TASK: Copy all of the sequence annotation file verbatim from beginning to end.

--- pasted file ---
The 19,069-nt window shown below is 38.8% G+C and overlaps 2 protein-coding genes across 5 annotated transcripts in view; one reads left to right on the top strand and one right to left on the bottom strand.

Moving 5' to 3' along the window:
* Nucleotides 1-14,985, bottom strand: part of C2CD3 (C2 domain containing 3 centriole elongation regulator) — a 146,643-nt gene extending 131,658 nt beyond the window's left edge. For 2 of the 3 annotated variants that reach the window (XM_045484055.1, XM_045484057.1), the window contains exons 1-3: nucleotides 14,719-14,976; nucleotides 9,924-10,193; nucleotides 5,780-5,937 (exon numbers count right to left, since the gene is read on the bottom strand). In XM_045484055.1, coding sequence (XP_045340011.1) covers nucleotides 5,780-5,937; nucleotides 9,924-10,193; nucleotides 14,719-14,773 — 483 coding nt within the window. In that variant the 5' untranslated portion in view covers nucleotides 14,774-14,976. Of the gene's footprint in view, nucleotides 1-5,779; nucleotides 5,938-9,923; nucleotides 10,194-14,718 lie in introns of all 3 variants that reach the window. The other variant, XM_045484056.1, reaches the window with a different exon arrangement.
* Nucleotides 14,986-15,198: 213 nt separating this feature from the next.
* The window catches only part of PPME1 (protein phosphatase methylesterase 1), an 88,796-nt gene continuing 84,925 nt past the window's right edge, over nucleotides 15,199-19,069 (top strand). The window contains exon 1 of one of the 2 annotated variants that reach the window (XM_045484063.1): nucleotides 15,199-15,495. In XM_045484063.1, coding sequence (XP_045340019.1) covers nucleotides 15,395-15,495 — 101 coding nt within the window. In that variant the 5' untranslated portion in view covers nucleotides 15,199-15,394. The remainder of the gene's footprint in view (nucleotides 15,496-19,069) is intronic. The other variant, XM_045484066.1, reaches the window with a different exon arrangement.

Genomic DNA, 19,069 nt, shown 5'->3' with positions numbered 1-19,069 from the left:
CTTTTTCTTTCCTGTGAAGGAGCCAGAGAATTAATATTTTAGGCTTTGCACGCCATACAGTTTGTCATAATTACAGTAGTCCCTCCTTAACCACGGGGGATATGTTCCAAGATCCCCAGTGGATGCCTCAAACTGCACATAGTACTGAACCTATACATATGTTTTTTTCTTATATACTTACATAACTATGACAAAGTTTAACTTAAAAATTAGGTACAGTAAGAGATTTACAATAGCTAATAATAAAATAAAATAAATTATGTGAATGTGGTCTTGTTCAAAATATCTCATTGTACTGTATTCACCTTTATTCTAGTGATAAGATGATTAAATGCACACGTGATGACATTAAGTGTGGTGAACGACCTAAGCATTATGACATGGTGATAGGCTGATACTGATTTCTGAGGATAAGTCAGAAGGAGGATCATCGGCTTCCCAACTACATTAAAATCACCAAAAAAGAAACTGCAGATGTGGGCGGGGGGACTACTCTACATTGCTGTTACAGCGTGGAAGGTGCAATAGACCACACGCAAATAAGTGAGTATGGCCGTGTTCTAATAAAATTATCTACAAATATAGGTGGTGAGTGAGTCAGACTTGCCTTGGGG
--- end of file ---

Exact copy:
The 19,069-nt window shown below is 38.8% G+C and overlaps 2 protein-coding genes across 5 annotated transcripts in view; one reads left to right on the top strand and one right to left on the bottom strand.

Moving 5' to 3' along the window:
* Nucleotides 1-14,985, bottom strand: part of C2CD3 (C2 domain containing 3 centriole elongation regulator) — a 146,643-nt gene extending 131,658 nt beyond the window's left edge. For 2 of the 3 annotated variants that reach the window (XM_045484055.1, XM_045484057.1), the window contains exons 1-3: nucleotides 14,719-14,976; nucleotides 9,924-10,193; nucleotides 5,780-5,937 (exon numbers count right to left, since the gene is read on the bottom strand). In XM_045484055.1, coding sequence (XP_045340011.1) covers nucleotides 5,780-5,937; nucleotides 9,924-10,193; nucleotides 14,719-14,773 — 483 coding nt within the window. In that variant the 5' untranslated portion in view covers nucleotides 14,774-14,976. Of the gene's footprint in view, nucleotides 1-5,779; nucleotides 5,938-9,923; nucleotides 10,194-14,718 lie in introns of all 3 variants that reach the window. The other variant, XM_045484056.1, reaches the window with a different exon arrangement.
* Nucleotides 14,986-15,198: 213 nt separating this feature from the next.
* The window catches only part of PPME1 (protein phosphatase methylesterase 1), an 88,796-nt gene continuing 84,925 nt past the window's right edge, over nucleotides 15,199-19,069 (top strand). The window contains exon 1 of one of the 2 annotated variants that reach the window (XM_045484063.1): nucleotides 15,199-15,495. In XM_045484063.1, coding sequence (XP_045340019.1) covers nucleotides 15,395-15,495 — 101 coding nt within the window. In that variant the 5' untranslated portion in view covers nucleotides 15,199-15,394. The remainder of the gene's footprint in view (nucleotides 15,496-19,069) is intronic. The other variant, XM_045484066.1, reaches the window with a different exon arrangement.

Genomic DNA, 19,069 nt, shown 5'->3' with positions numbered 1-19,069 from the left:
CTTTTTCTTTCCTGTGAAGGAGCCAGAGAATTAATATTTTAGGCTTTGCACGCCATACAGTTTGTCATAATTACAGTAGTCCCTCCTTAACCACGGGGGATATGTTCCAAGATCCCCAGTGGATGCCTCAAACTGCACATAGTACTGAACCTATACATATGTTTTTTTCTTATATACTTACATAACTATGACAAAGTTTAACTTAAAAATTAGGTACAGTAAGAGATTTACAATAGCTAATAATAAAATAAAATAAATTATGTGAATGTGGTCTTGTTCAAAATATCTCATTGTACTGTATTCACCTTTATTCTAGTGATAAGATGATTAAATGCACACGTGATGACATTAAGTGTGGTGAACGACCTAAGCATTATGACATGGTGATAGGCTGATACTGATTTCTGAGGATAAGTCAGAAGGAGGATCATCGGCTTCCCAACTACATTAAAATCACCAAAAAAGAAACTGCAGATGTGGGCGGGGGGACTACTCTACATTGCTGTTACAGCGTGGAAGGTGCAATAGACCACACGCAAATAAGTGAGTATGGCCGTGTTCTAATAAAATTATCTACAAATATAGGTGGTGAGTGAGTCAGACTTGCCTTGGGG